Art

Art, Sketch — June 27, 2018, 11:15 am

The Lesser of Two Evils

The devil you don’t know: on Central American violence and the United States’ stance on the undocumented

Art — May 29, 2018, 10:19 am

Roosevelt, Arlington National Cemetery

“Roosevelt, Arlington National Cemetery, Arlington, VA,” a photograph by Charlotte Dumas from her series Anima, which portrays the burial horses of Arlington National Cemetery. Dumas’s work is currently on view at the Chrysler Museum of Art, in Norfolk, Virginia. Credit: © The artist. Courtesy Julie Saul Gallery, New York City

Art — January 16, 2018, 4:04 pm

Motherhood, 1938

Caption: "Motherhood, 1938," a photograph by Boris Ignatovich, whose work is on view this week at Nailya Alexander Gallery, in New York City. Credit: © Boris Ignatovich. Courtesy Nailya Alexander Gallery, New York City

Art — December 5, 2017, 12:22 pm

Huisache Tree, Mexico

“Huisache Tree, Mexico,” a hand-colored photograph by Kate Breakey, whose work is on view through January 13 at Littlejohn Contemporary, in New York City

Art, Photography — September 12, 2017, 5:48 pm

Volunteer Army

On August 25, Hurricane Harvey made landfall in southern Texas. The Category 4 tropical cyclone caused widespread flooding in the greater Houston area, killing at least seventy people and driving 30,000 from their homes. On September 3, photographer Balazs Gardi followed an armed group of local volunteers as they delivered supplies to flood victims in the rural towns of Vidor and Mauriceville. View photos...

Art — September 6, 2017, 11:33 am

Lacs de Montagne

Lacs de Montagne, engraving, etching, aquatint, and drypoint, by Louise Bourgeois, which will be on view as part of the exhibition Louise Bourgeois: An Unfolding Portrait at the Museum of Modern Art, New York City, from September 24, 2017, to January 28, 2018. Courtesy the Museum of Modern Art, New York City. Gift of the artist. © 2017 The Easton Foundation/Licensed by VAGA, New York City

Annotation — August 29, 2017, 1:24 pm

Trumpeter Storm

1: As 12,000 members of the National Guard rushed to the scene and hundreds more volunteers joined the relief efforts, President Trump tweeted: “Thanks!” Read more...

Art, Sketch — August 9, 2017, 2:05 pm

Capitol Punishment

An artist’s rendition of a closed session of Congress.

Art — June 27, 2017, 3:24 pm

Rollercoaster

Rollercoaster, a collage created using oil-painted paper and vintage magazine clippings by Cheryl Molnar, whose work is on view this week at Wave Hill House, in the Bronx, New York. Courtesy the artist and Wave Hill

Art — April 25, 2017, 11:47 am

Portrait

"Portrait," a photograph by Louise Lawler, whose retrospective WHY PICTURES NOW opens on Sunday at the Museum of Modern Art, in New York City © The artist. Courtesy the artist and Metro Pictures, New York City

Art, Sketch — April 18, 2017, 5:49 pm

Same Old, Same Old

Palestinian-Americans on the meaning of Donald Trump’s presidency. Read more…

Annotation — April 6, 2017, 6:10 pm

Dressed to Kill

Jared Kushner goes to Iraq

Art, Caption — March 24, 2017, 4:52 pm

Ups and Downs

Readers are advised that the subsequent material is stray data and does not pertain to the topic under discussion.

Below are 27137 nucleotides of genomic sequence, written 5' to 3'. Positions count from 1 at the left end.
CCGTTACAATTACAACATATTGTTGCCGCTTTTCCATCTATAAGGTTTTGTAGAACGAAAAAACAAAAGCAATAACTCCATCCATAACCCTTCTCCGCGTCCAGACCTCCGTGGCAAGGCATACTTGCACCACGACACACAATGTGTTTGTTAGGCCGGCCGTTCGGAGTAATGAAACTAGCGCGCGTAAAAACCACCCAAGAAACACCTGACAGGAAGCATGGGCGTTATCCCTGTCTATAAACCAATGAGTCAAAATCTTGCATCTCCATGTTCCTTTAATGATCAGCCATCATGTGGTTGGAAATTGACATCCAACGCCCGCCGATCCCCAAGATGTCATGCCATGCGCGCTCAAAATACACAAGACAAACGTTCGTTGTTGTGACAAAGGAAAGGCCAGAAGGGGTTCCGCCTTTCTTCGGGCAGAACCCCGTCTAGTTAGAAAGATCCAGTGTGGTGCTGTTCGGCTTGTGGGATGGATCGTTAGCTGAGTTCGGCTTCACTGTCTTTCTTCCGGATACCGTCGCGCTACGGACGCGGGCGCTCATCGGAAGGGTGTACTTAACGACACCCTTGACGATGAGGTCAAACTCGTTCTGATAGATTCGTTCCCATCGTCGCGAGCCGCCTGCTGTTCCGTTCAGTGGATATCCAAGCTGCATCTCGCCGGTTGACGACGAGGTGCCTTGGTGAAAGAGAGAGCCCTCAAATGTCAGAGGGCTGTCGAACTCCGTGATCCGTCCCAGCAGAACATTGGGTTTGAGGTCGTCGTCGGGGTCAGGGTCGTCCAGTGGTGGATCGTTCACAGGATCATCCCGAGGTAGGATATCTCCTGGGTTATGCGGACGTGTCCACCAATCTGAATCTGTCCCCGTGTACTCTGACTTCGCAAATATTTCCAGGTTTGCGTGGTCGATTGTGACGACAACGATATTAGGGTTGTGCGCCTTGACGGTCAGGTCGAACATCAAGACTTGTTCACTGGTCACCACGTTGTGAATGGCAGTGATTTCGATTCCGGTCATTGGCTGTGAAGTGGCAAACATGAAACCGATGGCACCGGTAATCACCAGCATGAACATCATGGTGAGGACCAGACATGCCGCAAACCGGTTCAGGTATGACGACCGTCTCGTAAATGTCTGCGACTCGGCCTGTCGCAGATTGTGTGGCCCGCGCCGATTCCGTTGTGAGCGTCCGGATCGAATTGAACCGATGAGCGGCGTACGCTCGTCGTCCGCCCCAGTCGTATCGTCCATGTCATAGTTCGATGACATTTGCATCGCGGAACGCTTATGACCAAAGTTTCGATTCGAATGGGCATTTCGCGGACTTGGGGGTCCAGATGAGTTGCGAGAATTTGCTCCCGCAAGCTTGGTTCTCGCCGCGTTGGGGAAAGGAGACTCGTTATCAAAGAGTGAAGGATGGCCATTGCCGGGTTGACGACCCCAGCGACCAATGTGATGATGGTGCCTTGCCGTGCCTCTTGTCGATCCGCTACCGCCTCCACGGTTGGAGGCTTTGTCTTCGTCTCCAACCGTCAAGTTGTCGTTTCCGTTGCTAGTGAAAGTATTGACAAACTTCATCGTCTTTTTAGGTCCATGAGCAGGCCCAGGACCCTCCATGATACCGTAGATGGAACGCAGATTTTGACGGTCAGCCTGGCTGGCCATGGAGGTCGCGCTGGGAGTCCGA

Pictured here is a thumbs-up paired with a frown. Read more…

Art, Sketch — March 9, 2017, 10:00 am

No Place Like Home

Illustrations depicting the lives of children living in Honduras, which has one of the highest murder rates in the world. Thousands of young Honduran refugees have fled the country’s chronic poverty and violence for the United States and Mexico, where they are often turned away. According to Amnesty International, the number of asylum applications filed worldwide by Hondurans in 2015 was 16,473, a 700 percent increase from 2011. See more...

Art, Sketch — January 30, 2017, 10:00 am

Hawks and Doves

Scenes of family detention centers in the United States juxtaposed with illustrations of mourning doves migrating from Central America to Canada.

Art, Photography — January 22, 2017, 12:28 pm

The First Day

Scenes from Donald Trump’s inauguration in Washington, D.C. All photographs by Philip Montgomery for Harper’s Magazine.

Art, Sketch — January 20, 2017, 12:01 pm

Cut and Fold

A family detention center playset

Art — January 3, 2017, 5:00 pm

Betty at Port Glasgow Town Hall Xmas Party

“Betty at Port Glasgow Town Hall Xmas Party,” a photograph by Mark Neville, from the monograph Mark Neville: Fancy Pictures, which was published last month by Steidl. Image © Mark Neville. Courtesy Steidl

Annotation — December 23, 2016, 12:43 pm

The Trumptini

Drinking in Trump’s America

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October 2019

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Article
Good Bad Bad Good·

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About fifteen years ago, my roommate and I developed a classification system for TV and movies. Each title was slotted into one of four categories: Good-Good; Bad-Good; Good-Bad; Bad-Bad. The first qualifier was qualitative, while the second represented a high-low binary, the title’s aspiration toward capital-A Art or lack thereof.

Some taxonomies were inarguable. The O.C., a Fox series about California rich kids and their beautiful swimming pools, was delightfully Good-Bad. Paul Haggis’s heavy-handed morality play, Crash, which won the Oscar for Best Picture, was gallingly Bad-Good. The films of Francois Truffaut, Good-Good; the CBS sitcom Two and a Half Men, Bad-Bad.